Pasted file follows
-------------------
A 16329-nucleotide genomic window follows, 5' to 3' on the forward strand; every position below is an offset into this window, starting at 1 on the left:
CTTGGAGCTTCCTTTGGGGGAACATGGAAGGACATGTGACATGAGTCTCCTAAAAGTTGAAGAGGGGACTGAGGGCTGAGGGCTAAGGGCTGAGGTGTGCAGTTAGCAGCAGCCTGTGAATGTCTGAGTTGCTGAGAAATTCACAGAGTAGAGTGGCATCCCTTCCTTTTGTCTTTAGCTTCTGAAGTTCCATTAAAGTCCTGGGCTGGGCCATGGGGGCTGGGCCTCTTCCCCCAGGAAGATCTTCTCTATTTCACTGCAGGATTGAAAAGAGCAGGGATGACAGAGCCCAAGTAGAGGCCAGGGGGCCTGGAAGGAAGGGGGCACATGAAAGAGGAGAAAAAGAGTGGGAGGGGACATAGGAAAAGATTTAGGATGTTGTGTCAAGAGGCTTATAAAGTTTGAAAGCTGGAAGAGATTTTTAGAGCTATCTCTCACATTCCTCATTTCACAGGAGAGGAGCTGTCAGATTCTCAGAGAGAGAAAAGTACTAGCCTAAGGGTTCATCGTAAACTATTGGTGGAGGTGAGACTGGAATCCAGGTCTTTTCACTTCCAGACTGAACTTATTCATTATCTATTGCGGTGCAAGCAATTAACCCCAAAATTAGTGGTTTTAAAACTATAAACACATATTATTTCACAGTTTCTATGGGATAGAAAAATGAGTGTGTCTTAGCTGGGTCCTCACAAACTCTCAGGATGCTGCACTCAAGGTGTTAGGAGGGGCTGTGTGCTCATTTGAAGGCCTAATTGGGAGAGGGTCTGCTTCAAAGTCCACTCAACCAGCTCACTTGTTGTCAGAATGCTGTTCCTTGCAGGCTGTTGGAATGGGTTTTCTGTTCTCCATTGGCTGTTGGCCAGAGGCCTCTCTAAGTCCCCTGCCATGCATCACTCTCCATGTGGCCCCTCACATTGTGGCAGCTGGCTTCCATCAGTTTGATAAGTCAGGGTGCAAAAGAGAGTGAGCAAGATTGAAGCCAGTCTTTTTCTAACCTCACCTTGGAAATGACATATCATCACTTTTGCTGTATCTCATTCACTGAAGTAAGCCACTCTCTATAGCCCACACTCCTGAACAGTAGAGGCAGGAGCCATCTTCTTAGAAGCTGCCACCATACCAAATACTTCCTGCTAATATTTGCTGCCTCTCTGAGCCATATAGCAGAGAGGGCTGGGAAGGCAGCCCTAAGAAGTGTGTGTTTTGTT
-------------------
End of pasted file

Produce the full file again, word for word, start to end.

A 16329-nucleotide genomic window follows, 5' to 3' on the forward strand; every position below is an offset into this window, starting at 1 on the left:
CTTGGAGCTTCCTTTGGGGGAACATGGAAGGACATGTGACATGAGTCTCCTAAAAGTTGAAGAGGGGACTGAGGGCTGAGGGCTAAGGGCTGAGGTGTGCAGTTAGCAGCAGCCTGTGAATGTCTGAGTTGCTGAGAAATTCACAGAGTAGAGTGGCATCCCTTCCTTTTGTCTTTAGCTTCTGAAGTTCCATTAAAGTCCTGGGCTGGGCCATGGGGGCTGGGCCTCTTCCCCCAGGAAGATCTTCTCTATTTCACTGCAGGATTGAAAAGAGCAGGGATGACAGAGCCCAAGTAGAGGCCAGGGGGCCTGGAAGGAAGGGGGCACATGAAAGAGGAGAAAAAGAGTGGGAGGGGACATAGGAAAAGATTTAGGATGTTGTGTCAAGAGGCTTATAAAGTTTGAAAGCTGGAAGAGATTTTTAGAGCTATCTCTCACATTCCTCATTTCACAGGAGAGGAGCTGTCAGATTCTCAGAGAGAGAAAAGTACTAGCCTAAGGGTTCATCGTAAACTATTGGTGGAGGTGAGACTGGAATCCAGGTCTTTTCACTTCCAGACTGAACTTATTCATTATCTATTGCGGTGCAAGCAATTAACCCCAAAATTAGTGGTTTTAAAACTATAAACACATATTATTTCACAGTTTCTATGGGATAGAAAAATGAGTGTGTCTTAGCTGGGTCCTCACAAACTCTCAGGATGCTGCACTCAAGGTGTTAGGAGGGGCTGTGTGCTCATTTGAAGGCCTAATTGGGAGAGGGTCTGCTTCAAAGTCCACTCAACCAGCTCACTTGTTGTCAGAATGCTGTTCCTTGCAGGCTGTTGGAATGGGTTTTCTGTTCTCCATTGGCTGTTGGCCAGAGGCCTCTCTAAGTCCCCTGCCATGCATCACTCTCCATGTGGCCCCTCACATTGTGGCAGCTGGCTTCCATCAGTTTGATAAGTCAGGGTGCAAAAGAGAGTGAGCAAGATTGAAGCCAGTCTTTTTCTAACCTCACCTTGGAAATGACATATCATCACTTTTGCTGTATCTCATTCACTGAAGTAAGCCACTCTCTATAGCCCACACTCCTGAACAGTAGAGGCAGGAGCCATCTTCTTAGAAGCTGCCACCATACCAAATACTTCCTGCTAATATTTGCTGCCTCTCTGAGCCATATAGCAGAGAGGGCTGGGAAGGCAGCCCTAAGAAGTGTGTGTTTTGTT